The other night, on a whim, I watched Cosmos on Netflix. I remember watching it as a kid, on my parents’ Sony Trinitron, back in 1980. I figured it would be hokey, dated and laughable.
I was wrong. It’s a moving, provoking experience. Everyone on the planet ought to give it a try.
I think what’s so striking about this show is how it captured that stunned sense of wonder we experience when, on a dark night, with a quiet mind, we look to the stars. And then we’re struck: everything we are, just a spec of dust, floating in a universal expanse on an unfathomable scale of distance and time. Mostly we experience our lives in such an immediate, moment-to-moment way that when the scope of the universe hits us, we’re completely undone. It’s a kind of shock. All those galaxies, filled with all those stars, like droplets in the blur of a cloud. And that’s us on one of those drops, our entire history – protozoa to pyramids to iPhones – just a single note in an enormous symphony.
And that’s the macro cosmos. What about the micro cosmos, the uncountable cells just in our own bodies, each cell as vast, relatively, as the space between galaxies? The mind blanks at the glare. If the macro and micro cosmos are that vast, random and uncertain, where does that leave us? So there’s the best explanation for religion that I can think of – it grounds us with perspective, gives a base to organize the immensity into a safer, sensible place. It’s more pleasant to pretend that we live in a human-centered cosmos with a kindly wizard directing events in a just manner.
For an organized-religion skeptic like me, it’s hard not to see this as classic denial, an eyes-closed way to give order to the randomness. We prefer certainty; uncertainty is a scary way to go through life. But at what cost? Certainly tricking ourselves that the universe is meaningful and our souls are immortal does make getting up in the morning a lot easier. But taken to other places, denial could be one of the biggest dangers to our existence, because it keeps us from acknowledging all the real and growing threats to our fragile blue bubble. I’m thinking about congressmen from certain reddish states who claim the world is really only 9,000 years old, or that evolution is a scam, or that global warming is the biggest lie since Joseph Goebells. Mass denial always looks flimsy when it happened “back then” – witch trials, the Inquisition, flat-earthers – but the denial we live with today is a lot more potent: Nuclear warheads on hair-trigger alert, rising seas, melting ice caps.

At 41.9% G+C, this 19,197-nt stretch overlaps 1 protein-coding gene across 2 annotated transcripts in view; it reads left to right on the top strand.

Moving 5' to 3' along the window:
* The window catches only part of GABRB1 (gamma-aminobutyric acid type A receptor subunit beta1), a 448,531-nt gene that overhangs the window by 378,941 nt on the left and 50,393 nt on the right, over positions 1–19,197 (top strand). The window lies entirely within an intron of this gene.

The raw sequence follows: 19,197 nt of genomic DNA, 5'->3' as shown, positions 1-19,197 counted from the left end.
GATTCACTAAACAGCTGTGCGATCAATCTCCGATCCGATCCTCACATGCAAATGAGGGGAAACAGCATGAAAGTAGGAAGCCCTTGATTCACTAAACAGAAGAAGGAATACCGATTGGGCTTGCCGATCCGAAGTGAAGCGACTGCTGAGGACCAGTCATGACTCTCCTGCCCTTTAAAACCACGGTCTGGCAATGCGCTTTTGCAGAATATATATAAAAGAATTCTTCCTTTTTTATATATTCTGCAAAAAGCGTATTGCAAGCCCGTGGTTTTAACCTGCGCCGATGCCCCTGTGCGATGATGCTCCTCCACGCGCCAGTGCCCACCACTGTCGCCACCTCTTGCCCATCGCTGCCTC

I get where denial comes from. Most of human history – as brief as it has been – has existed under a kind of warfare; war with each other and war with the environment, a daily exercise in survival against what was “out there” which might and often did kill you. Until yesterday, just about, we’ve been living through unrelenting battle fatigue. Add to that, we’re probably the only species on earth to have an awareness of our own mortality. We are sentient, we are finite, and we know it. What an unlucky draw of the evolutionary cards. Denial seems like a welcomed biological pain killer.
The problem is that it’s outlived its usefulness – most of us in the industrialized world don’t have to worry about our day-to-day physical survival. I’m not talking about denial in the Freudian, emotionally protective way. I mean a kind of macro, social denial that’s keeping us from tackling big problems, because it’s easier to pretend they don’t exist. But when you see that little pebble of ours floating in so much immensity, you can’t help but feel alarmed. I think this is what astronauts talk about when they come back from space, and why many have become passionate environmentalists.
Joseph Conrad got it right in the Heart of Darkness; mix power with denial and all kinds of horrors follow. What started out as a beneficial defense mechanism now threatens our willingness to address serious, man-made challenges. We are capable of creating the circumstance that can lead to our own annihilation. We know better, but we do it anyway. Has any other species in earth’s history acted in such a dysfunctional manner, wherein their own actions led to self-annihilation? I’m sure there have been times where a species’ natural behavior caused a change in their environment leading to extinction. This is certainly the cause for many extinctions, give or take a meteor or two.
The difference, until now, was that such situations were localized; never before has a species been able to negatively impact the biosphere on a global level. And it’s a remarkable bit of chance that we’re here at all. Maybe, as Carl Sagan says, there are billions of bubbles of life like our earth; maybe life is as ubiquitous as the planets around the stars. Who’s to say. I only know about this one, and it’s a jewel.
We have great tools at our disposal to positively impact many of our modern dangers – human tools built through uniquely human capabilities of ingenuity, creativity, curiosity, organization, empathy, adaptability, and reason. We know how to fix our problems. We’re fixing some now.
So I’m hopeful – although it remains to be seen – that we can collectively look at reality straight on and not blink. Although I don’t know for sure, I imagine that this was one of the goals for Cosmos, a way to show the astonishing odds that we’re here at all, and the urgency needed to protect our home. Otherwise we are destined to be just another failed experiment, a dead-end branch of DNA that flourished beautifully but briefly in the immeasurable void.